It was, in North Carolina's words, a redemption tour - filled with extra time on the practice court and the weight room, all fueled by a devastating loss in last year's title game on Kris Jenkins' 3-point dagger at the buzzer for Villanova.

"Just unreal that we get a second chance at this," junior Theo Pinson said, recounting a pre-game conversation with teammate Joel Berry II. "Not a lot of people can say they can do that. I told him, `We're about to take this thing. I'm about to give everything I got.' I knew he would, too, We just didn't want to come up short again."

But to say everything went right for Roy Williams' team at this Final Four would be less than the truth.

The Tar Heels (33-7) followed a terrible-shooting night in the semifinal with an equally ice-cold performance in the final - going 4 for 27 from 3-point land and 26 for 73 overall.

Gonzaga, helped by 8 straight points from Nigel Williams-Goss, took a 2-point lead with 1:52 left, but the next possession was the game-changer.

Jackson took a zinger of a pass under the basket from Pinson and converted the shot, then the ensuing free throw to take the lead for good. Moments later, Williams-Goss twisted an ankle and could not elevate for a jumper that would've given the Bulldogs the lead.

Isaiah Hicks made a basket to push the lead to 3, then Kennedy Meeks, in foul trouble all night (who wasn't?), blocked Williams-Goss' shot and Jackson got a slam on the other end to put some icing on title No. 6 for the Tar Heels.

Williams got his third championship, putting him one ahead of his mentor, Dean Smith, and now behind only John Wooden, Mike Krzyzewski and Adolph Rupp.

"I think of Coach Smith, there's no question," Williams said. "I don't think I should be mentioned in the same sentence with him. But we got three because I've got these guys with me and that's all I care about right now - my guys."

Berry recovered from ankle injuries to lead the Tar Heels, but needed 19 shots for his 22 points. Jackson had 16 but went 0 for 9 from 3. Overall, the Tar Heels actually shot a percentage point worse than they did in Saturday night's win over Oregon.

Thank goodness for free throws.

They went 15 for 26 from the line and, in many corners, this game will be remembered for these three men: Michael Stephens, Verne Harris and Mike Eades, the referees who called 27 fouls in the second half, completely busted up the flow of the game and sent Meeks, Gonzaga's 7-footers Przemek Karnowski and Zach Collins, and a host of others to the bench in foul trouble.

The game "featured" 52 free throws. Both teams were in the bonus with 13 minutes left. Somehow, Collins was the only player to foul out.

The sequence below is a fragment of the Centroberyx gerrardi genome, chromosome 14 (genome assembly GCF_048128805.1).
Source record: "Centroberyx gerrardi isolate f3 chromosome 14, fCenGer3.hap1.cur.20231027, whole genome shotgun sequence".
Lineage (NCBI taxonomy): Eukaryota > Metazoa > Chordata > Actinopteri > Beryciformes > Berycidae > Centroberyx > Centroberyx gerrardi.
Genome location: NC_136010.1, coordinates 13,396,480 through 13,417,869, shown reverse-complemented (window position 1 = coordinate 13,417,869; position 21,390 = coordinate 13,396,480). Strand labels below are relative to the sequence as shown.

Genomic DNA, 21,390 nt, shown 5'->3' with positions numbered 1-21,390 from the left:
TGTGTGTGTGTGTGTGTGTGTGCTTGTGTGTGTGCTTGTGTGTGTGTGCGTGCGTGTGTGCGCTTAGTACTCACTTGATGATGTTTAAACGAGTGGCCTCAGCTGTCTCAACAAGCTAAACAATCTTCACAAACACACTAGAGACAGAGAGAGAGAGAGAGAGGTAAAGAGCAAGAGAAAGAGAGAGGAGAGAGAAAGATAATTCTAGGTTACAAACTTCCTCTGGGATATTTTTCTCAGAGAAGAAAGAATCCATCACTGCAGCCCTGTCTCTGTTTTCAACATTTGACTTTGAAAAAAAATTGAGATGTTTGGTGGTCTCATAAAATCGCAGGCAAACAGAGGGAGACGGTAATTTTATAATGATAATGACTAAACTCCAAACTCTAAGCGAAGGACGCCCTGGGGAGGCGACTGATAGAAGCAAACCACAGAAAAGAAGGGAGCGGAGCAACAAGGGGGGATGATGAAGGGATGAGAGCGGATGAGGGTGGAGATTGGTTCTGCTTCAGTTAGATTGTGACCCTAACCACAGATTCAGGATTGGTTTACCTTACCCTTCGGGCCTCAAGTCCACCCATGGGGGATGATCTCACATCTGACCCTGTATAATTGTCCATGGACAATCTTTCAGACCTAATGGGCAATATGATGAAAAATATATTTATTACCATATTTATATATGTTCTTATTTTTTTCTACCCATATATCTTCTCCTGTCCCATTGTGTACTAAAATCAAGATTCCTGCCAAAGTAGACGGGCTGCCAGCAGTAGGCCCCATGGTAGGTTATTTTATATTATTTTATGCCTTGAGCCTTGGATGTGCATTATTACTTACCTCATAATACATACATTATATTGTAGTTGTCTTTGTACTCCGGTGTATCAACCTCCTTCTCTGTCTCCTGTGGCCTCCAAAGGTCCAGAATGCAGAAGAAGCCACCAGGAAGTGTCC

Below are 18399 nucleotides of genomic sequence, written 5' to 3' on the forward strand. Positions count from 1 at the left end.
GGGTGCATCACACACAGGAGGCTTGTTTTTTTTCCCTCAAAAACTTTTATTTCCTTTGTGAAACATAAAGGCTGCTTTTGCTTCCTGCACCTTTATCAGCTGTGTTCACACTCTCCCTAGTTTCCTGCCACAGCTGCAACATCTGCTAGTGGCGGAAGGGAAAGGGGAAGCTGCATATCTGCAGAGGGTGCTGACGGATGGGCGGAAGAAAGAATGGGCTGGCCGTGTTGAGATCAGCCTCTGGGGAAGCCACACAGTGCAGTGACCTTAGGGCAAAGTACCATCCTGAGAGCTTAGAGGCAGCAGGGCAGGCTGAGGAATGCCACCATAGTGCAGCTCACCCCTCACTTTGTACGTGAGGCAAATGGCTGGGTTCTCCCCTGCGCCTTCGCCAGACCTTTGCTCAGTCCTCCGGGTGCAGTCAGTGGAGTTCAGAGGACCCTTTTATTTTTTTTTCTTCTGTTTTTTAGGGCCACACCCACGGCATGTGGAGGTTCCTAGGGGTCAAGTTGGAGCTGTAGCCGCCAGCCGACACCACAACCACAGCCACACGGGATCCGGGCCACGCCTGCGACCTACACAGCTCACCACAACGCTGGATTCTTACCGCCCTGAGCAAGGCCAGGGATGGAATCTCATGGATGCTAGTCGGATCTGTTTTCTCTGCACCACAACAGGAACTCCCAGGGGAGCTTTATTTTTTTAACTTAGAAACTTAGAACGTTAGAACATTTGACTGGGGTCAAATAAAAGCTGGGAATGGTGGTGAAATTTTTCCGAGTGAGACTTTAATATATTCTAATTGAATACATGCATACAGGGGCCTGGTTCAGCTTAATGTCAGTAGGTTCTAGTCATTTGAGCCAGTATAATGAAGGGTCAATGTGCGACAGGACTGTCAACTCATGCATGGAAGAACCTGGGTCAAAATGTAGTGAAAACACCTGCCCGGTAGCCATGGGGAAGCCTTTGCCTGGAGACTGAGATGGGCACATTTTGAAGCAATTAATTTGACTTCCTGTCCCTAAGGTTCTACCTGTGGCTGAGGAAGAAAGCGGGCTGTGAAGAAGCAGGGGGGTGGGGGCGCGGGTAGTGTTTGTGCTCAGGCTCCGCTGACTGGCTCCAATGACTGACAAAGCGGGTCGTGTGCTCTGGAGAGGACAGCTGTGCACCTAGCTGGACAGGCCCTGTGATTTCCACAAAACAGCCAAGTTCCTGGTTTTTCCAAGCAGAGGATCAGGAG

Most bizarre sequence: With 8:02 left, Berry got called for a foul for (maybe) making contact with Karnowski and stripping the ball from the big man's hands. But as Karnowski was flailing after the ball, he inadvertently grabbed Berry around the neck. After a long delay, the refs called Karnowski for a flagrant foul of his own.

"I'm not going to talk about refs," Karnowski said. "It was just a physical game."

Zags coach Mark Few handled it with class, calling the refs "three of the best officials in the entire country," and insisting they did a fine job.

He might have wanted further review on the scrum with 50 seconds left. The refs were taking heat on social media for calling a held ball, which gave possession to the Tar Heels, on a pile-up underneath the Carolina basket. It set up the Hicks layup to put Carolina ahead by 3. One problem: Meeks' right hand looks to be very much touching out of bounds while he's trying to rip away the ball.

"That was probably on me," Few said. "From my angle, it didn't look like an out of bounds situation or I would have called a review. That's tough to hear."

The Bulldogs (37-2), the Cinderella-turned-Godzilla team from the small school in the West Coast Conference, tried to keep the big picture in mind. Twenty years ago, this sort of run at that sort of place looked virtually impossible. With less than 2 minutes left, they had the lead in the national title game.

"We broke the glass ceiling everyone said we couldn't break," junior forward Johnathan Williams said.

And North Carolina got over a hump that, at times this season, felt like a mountain.

"They wanted redemption," Williams said. "I put it on the locker room up on the board - one of the things we had to be tonight was tough enough. I think this group was tough enough tonight."